매크로의 달라진 점

Minimum Rust version: beta

macro_rules! style macros

In Rust 2018, you can import specific macros from external crates via use statements, rather than the old #[macro_use] attribute.

For example, consider a bar crate that implements a baz! macro. In src/lib.rs:


# #![allow(unused_variables)]
#fn main() {
#[macro_export]
macro_rules! baz {
    () => ()
}
#}

In your crate, you would have written

// Rust 2015

#[macro_use]
extern crate bar;

fn main() {
    baz!();
}

Now, you write:

// Rust 2018

use bar::baz;

fn main() {
    baz!();
}

This moves macro_rules macros to be a bit closer to other kinds of items.

Note that you'll still need #[macro_use] to use macros you've defined in your own crate; this feature only works for importing macros from external crates.

Procedural macros

When using procedural macros to derive traits, you will have to name the macro that provides the custom derive. This generally matches the name of the trait, but check with the documentation of the crate providing the derives to be sure.

For example, with Serde you would have written

// Rust 2015
extern crate serde;
#[macro_use] extern crate serde_derive;

#[derive(Serialize, Deserialize)]
struct Bar;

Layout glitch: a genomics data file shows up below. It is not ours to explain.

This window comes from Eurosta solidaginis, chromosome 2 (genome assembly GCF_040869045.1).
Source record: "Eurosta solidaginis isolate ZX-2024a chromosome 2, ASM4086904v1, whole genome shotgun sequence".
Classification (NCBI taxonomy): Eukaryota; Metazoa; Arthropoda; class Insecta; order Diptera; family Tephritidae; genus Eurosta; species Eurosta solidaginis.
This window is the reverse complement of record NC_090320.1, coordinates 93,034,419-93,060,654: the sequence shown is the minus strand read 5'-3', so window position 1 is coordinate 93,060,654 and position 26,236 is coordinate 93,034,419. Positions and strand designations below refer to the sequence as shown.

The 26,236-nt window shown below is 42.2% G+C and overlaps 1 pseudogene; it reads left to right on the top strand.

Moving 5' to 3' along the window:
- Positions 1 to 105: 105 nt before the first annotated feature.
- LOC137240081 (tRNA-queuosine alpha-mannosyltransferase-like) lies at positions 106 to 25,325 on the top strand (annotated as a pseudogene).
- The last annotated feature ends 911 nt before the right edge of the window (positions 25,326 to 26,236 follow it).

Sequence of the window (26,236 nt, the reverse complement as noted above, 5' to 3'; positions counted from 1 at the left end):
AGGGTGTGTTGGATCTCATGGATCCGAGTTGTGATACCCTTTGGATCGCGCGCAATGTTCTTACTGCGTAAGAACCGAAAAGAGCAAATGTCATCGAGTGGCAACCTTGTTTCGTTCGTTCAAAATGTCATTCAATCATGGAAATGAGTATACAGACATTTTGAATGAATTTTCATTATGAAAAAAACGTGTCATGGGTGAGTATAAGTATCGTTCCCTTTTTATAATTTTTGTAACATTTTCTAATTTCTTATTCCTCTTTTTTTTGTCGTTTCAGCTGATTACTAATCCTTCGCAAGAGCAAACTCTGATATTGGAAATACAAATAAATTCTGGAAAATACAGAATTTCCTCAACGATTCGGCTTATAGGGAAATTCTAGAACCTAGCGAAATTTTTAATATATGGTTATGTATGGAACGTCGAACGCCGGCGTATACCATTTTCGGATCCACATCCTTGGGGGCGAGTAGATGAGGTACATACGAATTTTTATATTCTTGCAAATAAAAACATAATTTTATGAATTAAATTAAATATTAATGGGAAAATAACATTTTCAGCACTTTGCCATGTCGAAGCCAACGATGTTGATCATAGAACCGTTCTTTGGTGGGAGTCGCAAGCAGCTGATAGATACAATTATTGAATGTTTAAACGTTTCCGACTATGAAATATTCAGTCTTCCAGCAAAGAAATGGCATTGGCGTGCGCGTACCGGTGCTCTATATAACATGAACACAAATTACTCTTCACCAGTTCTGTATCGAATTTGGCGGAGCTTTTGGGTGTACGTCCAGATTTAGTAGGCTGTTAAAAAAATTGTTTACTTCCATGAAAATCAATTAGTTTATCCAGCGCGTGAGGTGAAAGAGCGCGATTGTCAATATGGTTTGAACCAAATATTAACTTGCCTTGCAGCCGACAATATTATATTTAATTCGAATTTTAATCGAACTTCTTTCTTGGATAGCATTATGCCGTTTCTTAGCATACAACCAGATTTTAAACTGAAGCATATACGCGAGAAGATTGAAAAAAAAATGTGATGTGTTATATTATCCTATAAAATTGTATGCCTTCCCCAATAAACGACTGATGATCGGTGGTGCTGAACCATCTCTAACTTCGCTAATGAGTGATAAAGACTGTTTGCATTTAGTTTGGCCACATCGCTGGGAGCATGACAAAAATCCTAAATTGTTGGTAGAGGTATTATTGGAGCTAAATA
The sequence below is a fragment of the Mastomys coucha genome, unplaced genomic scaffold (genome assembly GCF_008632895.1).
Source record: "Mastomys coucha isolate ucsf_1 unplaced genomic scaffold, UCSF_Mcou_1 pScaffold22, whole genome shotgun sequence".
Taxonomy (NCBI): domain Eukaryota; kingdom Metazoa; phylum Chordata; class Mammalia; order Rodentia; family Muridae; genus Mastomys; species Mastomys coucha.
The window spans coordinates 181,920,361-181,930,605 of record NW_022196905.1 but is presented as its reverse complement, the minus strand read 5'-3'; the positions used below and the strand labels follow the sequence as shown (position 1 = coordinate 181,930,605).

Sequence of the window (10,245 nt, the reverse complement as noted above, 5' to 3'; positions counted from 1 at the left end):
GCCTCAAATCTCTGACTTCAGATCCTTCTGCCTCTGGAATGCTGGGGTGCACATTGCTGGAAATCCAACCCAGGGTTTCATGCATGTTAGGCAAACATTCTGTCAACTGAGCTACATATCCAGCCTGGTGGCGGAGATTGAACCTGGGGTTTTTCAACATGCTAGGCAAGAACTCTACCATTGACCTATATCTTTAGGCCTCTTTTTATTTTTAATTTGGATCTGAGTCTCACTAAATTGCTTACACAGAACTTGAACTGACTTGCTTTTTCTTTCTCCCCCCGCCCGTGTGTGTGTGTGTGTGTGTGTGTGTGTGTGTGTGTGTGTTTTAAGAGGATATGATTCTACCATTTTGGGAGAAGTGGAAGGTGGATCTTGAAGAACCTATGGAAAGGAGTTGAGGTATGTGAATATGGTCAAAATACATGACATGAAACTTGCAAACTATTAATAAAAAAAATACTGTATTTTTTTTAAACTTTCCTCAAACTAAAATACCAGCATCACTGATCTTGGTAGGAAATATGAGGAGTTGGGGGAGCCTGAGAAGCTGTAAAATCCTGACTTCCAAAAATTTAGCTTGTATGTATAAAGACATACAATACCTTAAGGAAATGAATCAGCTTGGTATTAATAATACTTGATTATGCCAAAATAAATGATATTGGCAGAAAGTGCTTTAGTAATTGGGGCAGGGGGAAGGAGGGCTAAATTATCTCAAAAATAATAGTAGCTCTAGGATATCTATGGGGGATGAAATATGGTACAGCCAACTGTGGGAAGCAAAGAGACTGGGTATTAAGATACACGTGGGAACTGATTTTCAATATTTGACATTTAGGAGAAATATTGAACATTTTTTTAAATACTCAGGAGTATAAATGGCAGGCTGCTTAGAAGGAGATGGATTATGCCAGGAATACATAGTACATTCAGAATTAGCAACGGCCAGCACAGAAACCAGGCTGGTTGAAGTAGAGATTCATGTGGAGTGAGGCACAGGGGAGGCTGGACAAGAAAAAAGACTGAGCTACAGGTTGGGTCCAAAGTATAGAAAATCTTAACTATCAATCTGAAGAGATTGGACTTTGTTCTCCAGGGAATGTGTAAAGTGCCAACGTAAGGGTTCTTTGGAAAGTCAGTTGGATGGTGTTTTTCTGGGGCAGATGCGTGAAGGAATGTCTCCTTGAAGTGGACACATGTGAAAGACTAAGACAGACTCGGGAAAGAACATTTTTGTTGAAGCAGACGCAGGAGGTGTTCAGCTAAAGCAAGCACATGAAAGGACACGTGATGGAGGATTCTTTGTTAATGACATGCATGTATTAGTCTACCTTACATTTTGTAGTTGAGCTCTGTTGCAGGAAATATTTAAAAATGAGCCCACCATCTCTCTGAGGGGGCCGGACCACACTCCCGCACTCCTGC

Now, you write instead:

// Rust 2018
use serde_derive::{Serialize, Deserialize};

#[derive(Serialize, Deserialize)]
struct Bar;

More details

This only works for macros defined in external crates. For macros defined locally, #[macro_use] mod foo; is still required, as it was in Rust 2015.

Local helper macros

Sometimes it is helpful or necessary to have helper macros inside your module. This can make supporting both versions of rust more complicated.

For example, let's make a simplified (and slightly contrived) version of the log crate in 2015 edition style:


# #![allow(unused_variables)]
#fn main() {
use std::fmt;

/// How important/severe the log message is.
#[derive(Copy, Clone)]
pub enum LogLevel {
    Warn,
    Error
}

impl fmt::Display for LogLevel {
    fn fmt(&self, f: &mut fmt::Formatter) -> fmt::Result {
        match self {
            LogLevel::Warn => write!(f, "warning"),
            LogLevel::Error => write!(f, "error"),
        }
    }
}

// A helper macro to log the message.
#[doc(hidden)]
#[macro_export]
macro_rules! __impl_log {
    ($level:expr, $msg:expr) => {{
        println!("{}: {}", $level, $msg)
    }}
}

/// Warn level log message
#[macro_export]
macro_rules! warn {
    ($($args:tt)*) => {
        __impl_log!($crate::LogLevel::Warn, format_args!($($args)*))
    }
}

/// Error level log message
#[macro_export]
macro_rules! error {
    ($($args:tt)*) => {
        __impl_log!($crate::LogLevel::Error, format_args!($($args)*))
    }
}
#}

Our __impl_log! macro is private to our module, but needs to be exported as it is called by other macros, and in 2015 edition all used macros must be exported.

Now, in 2018 this example will not compile:

use log::error;

fn main() {
    error!("error message");
}

will give an error message about not finding the __impl_log! macro. This is because unlike in the 2015 edition, macros are namespaced and we must import them. We could do

use log::{__impl_log, error};

which would make our code compile, but __impl_log is meant to be an implementation detail!

Macros with $crate:: prefix.